The man with her was obviously her husband, not her lover. The old man could tell by the way they stood close, comfortably together in front of someone they didn’t know. The husband started to explain that the two of them had grown up nearby and had worked elsewhere, but had recently moved back. The old man didn’t recognize them, but thought that even so, there was a good chance that they had “borrowed” his driveway when they were courting. In another decade, when he used to come home at midnight after spending the evening with the mother of his younger children, he’d sometimes surprise a couple of high school students necking in a parked car, far enough away from the road and just out of sight of the house. He never blamed young people in love, and always gave them enough time to make themselves presentable as he drove up slowly behind them, stopped his car at a suitable distance and yelled out in a friendly voice — lest they panic — that they should turn around at the top by the house. It was time for them, and for him, to go home.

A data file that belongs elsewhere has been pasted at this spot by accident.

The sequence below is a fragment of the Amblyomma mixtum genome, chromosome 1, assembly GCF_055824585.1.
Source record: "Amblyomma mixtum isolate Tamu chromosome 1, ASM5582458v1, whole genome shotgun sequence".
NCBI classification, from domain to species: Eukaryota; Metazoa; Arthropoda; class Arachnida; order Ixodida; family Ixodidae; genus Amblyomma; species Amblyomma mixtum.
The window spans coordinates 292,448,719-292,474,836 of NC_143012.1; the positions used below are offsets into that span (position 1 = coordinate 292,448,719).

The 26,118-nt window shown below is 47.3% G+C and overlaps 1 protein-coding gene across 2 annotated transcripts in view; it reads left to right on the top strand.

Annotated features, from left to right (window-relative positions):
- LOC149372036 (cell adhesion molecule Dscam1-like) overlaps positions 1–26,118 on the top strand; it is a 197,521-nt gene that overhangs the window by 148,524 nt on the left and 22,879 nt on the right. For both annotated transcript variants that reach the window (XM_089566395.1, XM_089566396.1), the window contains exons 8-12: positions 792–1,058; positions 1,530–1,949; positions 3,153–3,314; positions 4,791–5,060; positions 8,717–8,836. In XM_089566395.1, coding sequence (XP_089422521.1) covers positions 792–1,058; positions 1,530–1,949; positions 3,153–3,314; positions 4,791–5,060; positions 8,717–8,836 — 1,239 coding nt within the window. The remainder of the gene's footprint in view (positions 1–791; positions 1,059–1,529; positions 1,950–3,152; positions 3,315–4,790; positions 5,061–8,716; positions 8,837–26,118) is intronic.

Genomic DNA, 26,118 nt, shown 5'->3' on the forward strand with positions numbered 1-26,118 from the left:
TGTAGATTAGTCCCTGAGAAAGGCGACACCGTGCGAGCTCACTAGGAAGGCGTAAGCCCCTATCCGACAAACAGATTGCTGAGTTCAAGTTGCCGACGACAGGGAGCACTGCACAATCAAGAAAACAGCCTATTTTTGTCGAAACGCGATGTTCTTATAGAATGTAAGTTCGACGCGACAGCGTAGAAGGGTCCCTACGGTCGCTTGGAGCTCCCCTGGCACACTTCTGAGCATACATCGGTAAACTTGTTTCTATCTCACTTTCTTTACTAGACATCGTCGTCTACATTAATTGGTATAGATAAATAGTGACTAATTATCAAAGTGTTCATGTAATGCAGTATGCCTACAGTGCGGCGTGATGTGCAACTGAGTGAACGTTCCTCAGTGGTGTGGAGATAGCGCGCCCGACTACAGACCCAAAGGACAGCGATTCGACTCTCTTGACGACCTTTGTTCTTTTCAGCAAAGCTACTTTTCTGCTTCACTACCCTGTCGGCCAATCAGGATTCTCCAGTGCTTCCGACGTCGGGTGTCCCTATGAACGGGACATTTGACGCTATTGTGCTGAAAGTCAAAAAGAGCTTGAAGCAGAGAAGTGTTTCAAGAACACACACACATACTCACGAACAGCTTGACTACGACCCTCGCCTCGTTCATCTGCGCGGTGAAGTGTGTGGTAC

“You lost one dog or two?” the woman asked him.
“Just one,” said the old man.
The woman exclaimed to her husband, “I told you I saw it.” Her deep blue eyes regarded the old man. She was earnest, kindly, and Midwestern. “It went into the house.”
“It did?” He took off his gloves. Through the open car window, he shook hands first with the young woman and then with her husband. He added, “Thanks for all the trouble you’ve taken,” although he didn’t quite believe that the dog had made it back by herself. Before he drove off, he watched the couple in his rearview mirror as they walked hand-in-hand towards the road. That’s how he had been when he had gotten married: optimistic, attentive — until the rot set in. He and his wife met when they were foreign students. But America had too many temptations. By the time he had assimilated, so had his libido. He wondered whether or not he would do everything the same way again if he had known then that his actions would cause so much hurt and resentment.
At the top of the driveway, the exterior sensor lights came on, and the vista revealed the large, gracious, six-bedroom home that he and his wife had built, perfectly situated behind an elegant turning circle. He stopped the car at the front of the house and got out. The sidewalk, still snow-covered, needed salting. Down by the pond, he saw Bobby’s car. On the porch behind the columns, someone had left a dog bowl, a bottle of water, a bag of dog food, and a blanket in a box. The front door was open wider than when he had left. He trudged inside.
“Zouzou!” he cried out. The house was as silent as the grave. “… Zouzou!”